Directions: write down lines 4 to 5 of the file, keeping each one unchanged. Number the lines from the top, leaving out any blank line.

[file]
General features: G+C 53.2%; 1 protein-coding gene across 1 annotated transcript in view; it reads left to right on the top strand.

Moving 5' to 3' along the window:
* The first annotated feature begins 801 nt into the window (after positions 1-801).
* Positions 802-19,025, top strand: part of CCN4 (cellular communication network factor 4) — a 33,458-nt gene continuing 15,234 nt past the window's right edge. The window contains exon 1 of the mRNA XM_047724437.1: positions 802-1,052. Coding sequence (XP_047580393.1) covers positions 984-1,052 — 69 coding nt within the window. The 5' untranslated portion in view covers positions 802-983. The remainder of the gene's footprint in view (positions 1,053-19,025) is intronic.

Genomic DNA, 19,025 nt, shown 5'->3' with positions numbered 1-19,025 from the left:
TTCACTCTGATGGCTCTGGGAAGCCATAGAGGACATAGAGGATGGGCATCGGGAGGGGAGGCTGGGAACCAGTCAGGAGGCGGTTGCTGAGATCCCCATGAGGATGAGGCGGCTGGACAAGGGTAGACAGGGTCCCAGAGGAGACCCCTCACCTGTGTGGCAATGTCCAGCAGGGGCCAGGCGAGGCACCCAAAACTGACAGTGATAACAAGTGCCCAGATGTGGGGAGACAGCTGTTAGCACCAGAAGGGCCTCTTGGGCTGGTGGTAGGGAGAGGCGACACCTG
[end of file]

* Positions 802-19,025, top strand: part of CCN4 (cellular communication network factor 4) — a 33,458-nt gene continuing 15,234 nt past the window's right edge. The window contains exon 1 of the mRNA XM_047724437.1: positions 802-1,052. Coding sequence (XP_047580393.1) covers positions 984-1,052 — 69 coding nt within the window. The 5' untranslated portion in view covers positions 802-983. The remainder of the gene's footprint in view (positions 1,053-19,025) is intronic.

Genomic DNA, 19,025 nt, shown 5'->3' with positions numbered 1-19,025 from the left: